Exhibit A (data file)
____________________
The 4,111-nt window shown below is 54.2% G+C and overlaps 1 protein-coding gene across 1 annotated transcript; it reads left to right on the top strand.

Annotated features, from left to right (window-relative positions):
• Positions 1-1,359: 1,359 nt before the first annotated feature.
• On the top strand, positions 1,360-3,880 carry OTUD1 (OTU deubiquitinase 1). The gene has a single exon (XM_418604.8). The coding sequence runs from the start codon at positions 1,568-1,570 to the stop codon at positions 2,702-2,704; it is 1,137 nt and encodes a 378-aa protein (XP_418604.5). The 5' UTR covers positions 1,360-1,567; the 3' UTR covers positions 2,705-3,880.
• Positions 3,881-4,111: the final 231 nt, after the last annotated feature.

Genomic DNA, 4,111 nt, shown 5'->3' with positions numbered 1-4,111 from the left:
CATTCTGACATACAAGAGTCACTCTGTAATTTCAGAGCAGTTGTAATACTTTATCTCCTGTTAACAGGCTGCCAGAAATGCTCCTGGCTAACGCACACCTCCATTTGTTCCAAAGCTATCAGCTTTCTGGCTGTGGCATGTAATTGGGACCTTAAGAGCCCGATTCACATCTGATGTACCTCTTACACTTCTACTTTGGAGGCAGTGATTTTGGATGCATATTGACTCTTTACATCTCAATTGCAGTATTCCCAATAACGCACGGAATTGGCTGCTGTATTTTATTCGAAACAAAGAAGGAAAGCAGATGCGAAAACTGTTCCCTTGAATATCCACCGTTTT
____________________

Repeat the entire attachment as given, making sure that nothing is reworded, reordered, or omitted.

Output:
The 4,111-nt window shown below is 54.2% G+C and overlaps 1 protein-coding gene across 1 annotated transcript; it reads left to right on the top strand.

Annotated features, from left to right (window-relative positions):
• Positions 1-1,359: 1,359 nt before the first annotated feature.
• On the top strand, positions 1,360-3,880 carry OTUD1 (OTU deubiquitinase 1). The gene has a single exon (XM_418604.8). The coding sequence runs from the start codon at positions 1,568-1,570 to the stop codon at positions 2,702-2,704; it is 1,137 nt and encodes a 378-aa protein (XP_418604.5). The 5' UTR covers positions 1,360-1,567; the 3' UTR covers positions 2,705-3,880.
• Positions 3,881-4,111: the final 231 nt, after the last annotated feature.

Genomic DNA, 4,111 nt, shown 5'->3' with positions numbered 1-4,111 from the left:
CATTCTGACATACAAGAGTCACTCTGTAATTTCAGAGCAGTTGTAATACTTTATCTCCTGTTAACAGGCTGCCAGAAATGCTCCTGGCTAACGCACACCTCCATTTGTTCCAAAGCTATCAGCTTTCTGGCTGTGGCATGTAATTGGGACCTTAAGAGCCCGATTCACATCTGATGTACCTCTTACACTTCTACTTTGGAGGCAGTGATTTTGGATGCATATTGACTCTTTACATCTCAATTGCAGTATTCCCAATAACGCACGGAATTGGCTGCTGTATTTTATTCGAAACAAAGAAGGAAAGCAGATGCGAAAACTGTTCCCTTGAATATCCACCGTTTT